It’s been very interesting to witness the progression of web development and website design over the last 25 years. A lot of trends come and go, technology improves, entirely new platforms have been developed and the graphic style continues to evolve.
These days it’s much easier to do it yourself, and that DIY trend seems to be producing a lot of cookie-cutter, template-driven websites that are wearily one dimensional. The fact is, your site needs to be multi-dimensional. In this age of mobile computing it needs to function as an on-line calling card, a customer service tool, a lead generation tool, an educational tool and, for many companies, a storefront.
So let’s look at a few of the most critical levels of website performance…
The good, old-fashioned, phonebook level.
In case you hadn’t noticed, the phone book has faded faster than you can say “Blackberry.” Now that we all have a computer in our hands at all times, Google IS the phonebook.
So on the most basic level, your website needs to function as a phonebook listing. There’s nothing fancy about that. Phonebooks provided only the basics; who you are, what you do, when you’re open, where you’re located, and of course, the phone number.
The same can be said for your local listings on Google. Cover the basics, front and center, and make it very simple for people to access more information if they want it.
But that’s just the first 5 seconds of engagement. In many cases that same website design has to work much harder than that, for 50 seconds, or even five minutes.
Here’s an example: Say you’re locked out of your car on a cold night and you’re searching for a locksmith. You’ll probably call the first company that pops up on Google that offers emergency service.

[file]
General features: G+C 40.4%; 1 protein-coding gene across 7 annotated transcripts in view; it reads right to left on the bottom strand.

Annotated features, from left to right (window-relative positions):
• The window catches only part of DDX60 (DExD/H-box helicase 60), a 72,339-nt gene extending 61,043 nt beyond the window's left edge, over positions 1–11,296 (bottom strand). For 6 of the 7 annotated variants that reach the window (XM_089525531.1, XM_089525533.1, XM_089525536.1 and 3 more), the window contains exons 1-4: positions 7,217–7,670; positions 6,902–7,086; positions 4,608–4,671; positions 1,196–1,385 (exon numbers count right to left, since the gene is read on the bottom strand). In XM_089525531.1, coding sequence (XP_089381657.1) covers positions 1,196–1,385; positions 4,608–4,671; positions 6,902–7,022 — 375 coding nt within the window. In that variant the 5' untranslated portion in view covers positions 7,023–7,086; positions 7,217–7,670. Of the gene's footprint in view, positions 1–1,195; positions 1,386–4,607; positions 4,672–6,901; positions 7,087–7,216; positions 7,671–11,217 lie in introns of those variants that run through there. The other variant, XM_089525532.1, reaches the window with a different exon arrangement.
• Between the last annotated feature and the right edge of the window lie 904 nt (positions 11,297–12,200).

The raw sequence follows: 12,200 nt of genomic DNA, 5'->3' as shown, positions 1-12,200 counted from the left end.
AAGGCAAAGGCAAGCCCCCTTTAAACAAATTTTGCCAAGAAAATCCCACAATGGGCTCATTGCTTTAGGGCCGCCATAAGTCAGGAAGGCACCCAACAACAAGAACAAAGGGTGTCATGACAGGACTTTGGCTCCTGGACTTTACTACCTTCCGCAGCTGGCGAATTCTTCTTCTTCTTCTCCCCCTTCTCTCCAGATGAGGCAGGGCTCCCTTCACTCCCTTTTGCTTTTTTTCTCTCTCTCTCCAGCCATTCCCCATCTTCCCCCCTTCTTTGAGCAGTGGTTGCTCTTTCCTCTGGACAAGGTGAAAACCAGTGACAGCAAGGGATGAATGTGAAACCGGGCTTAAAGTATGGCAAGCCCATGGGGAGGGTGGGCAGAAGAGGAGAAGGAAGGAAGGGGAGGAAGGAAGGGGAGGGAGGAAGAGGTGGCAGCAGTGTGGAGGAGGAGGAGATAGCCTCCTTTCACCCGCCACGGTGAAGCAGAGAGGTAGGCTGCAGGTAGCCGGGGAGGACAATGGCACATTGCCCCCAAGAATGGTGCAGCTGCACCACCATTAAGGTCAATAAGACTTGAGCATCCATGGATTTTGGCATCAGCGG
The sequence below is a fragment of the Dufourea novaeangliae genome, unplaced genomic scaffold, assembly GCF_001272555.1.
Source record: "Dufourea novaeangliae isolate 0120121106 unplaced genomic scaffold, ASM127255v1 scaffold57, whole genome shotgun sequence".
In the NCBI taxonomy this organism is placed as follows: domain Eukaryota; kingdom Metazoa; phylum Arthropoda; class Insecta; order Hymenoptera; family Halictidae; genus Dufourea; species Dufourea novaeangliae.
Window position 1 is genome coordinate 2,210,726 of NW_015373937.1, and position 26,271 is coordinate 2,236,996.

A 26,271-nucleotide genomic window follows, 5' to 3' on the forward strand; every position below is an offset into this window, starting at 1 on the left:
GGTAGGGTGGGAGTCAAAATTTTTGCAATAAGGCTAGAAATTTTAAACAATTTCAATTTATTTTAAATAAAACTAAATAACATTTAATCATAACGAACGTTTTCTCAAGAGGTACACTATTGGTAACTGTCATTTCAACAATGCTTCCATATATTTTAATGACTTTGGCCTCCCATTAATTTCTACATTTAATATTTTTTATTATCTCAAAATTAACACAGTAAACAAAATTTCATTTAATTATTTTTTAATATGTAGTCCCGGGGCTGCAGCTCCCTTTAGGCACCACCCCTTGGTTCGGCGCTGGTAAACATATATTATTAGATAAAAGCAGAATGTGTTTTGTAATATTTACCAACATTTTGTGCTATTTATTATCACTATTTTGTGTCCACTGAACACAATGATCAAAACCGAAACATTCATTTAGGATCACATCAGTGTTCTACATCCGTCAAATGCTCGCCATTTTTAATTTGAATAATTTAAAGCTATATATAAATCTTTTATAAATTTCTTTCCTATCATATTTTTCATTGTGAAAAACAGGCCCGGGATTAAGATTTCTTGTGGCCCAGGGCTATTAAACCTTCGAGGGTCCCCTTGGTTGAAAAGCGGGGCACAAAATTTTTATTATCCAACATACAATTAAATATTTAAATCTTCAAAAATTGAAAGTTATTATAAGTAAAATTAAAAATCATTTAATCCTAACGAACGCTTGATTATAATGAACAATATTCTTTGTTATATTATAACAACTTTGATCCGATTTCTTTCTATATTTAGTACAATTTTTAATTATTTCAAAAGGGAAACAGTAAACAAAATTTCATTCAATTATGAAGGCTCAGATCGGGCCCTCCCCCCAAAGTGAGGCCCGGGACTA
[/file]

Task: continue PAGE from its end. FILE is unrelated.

Comparison shopping doesn’t come into play.
Six months later you need new locks on the doors of your office. There’s valuable stuff in there, so you find yourself searching, once again, for a locksmith. But this time you have a completely different set of needs and expectations.
Same search terms. Same exact unique visitor. Different context. Different search criteria. Different emotion. Different behavior. So in that case, the locksmith’s website needs to work on another level. What served the purpose in an emergency doesn’t work for a more thoughtful purchase.
The first impression level.
The most basic rule of marketing is to make a good impression. Quickly! If you don’t, your prospects will never make it to conversion. Doesn’t matter if it’s a business card, a Powerpoint presentation, any other tactical marketing tool… the first step to success is making a good impression.
So how do you do that on a website?
Famous Chicago MadMan, Leo Burnett, once said, “Make is simple. Make it memorable. Make it inviting to look at. Make it fun to read.” There you go. That old-school thinking still applies.
Unfortunately, that’s a tall order for web developers who are accustomed to writing code, not copy. And it’s impossible for business owners who are muddling through a do-it-yourself website… “Choose a color. Insert logo here. Put content there. Proceed to check out!”
The fact is, most small-business websites fail miserably on this basic, 30-second marketing level… They’re not memorable. They’re not fun to read. And they look just like a million other websites built on the exact same design template.
That’s why the bounce rate from home pages is so ridiculously high… They don’t make a good first impression. In fact, most make no impression at all.
The conceptual, branding level.
Pliny The Elder once said, “Human nature craves novelty.”
More recently, marketing guru Seth Godin said, “In a crowded marketplace, fitting in is failing. Not standing out is the same as being invisible.” The whole premise of his book, Purple Cow, is “if you’re not Distinct, you’ll be Extinct.”
Being distinct is what branding is all about.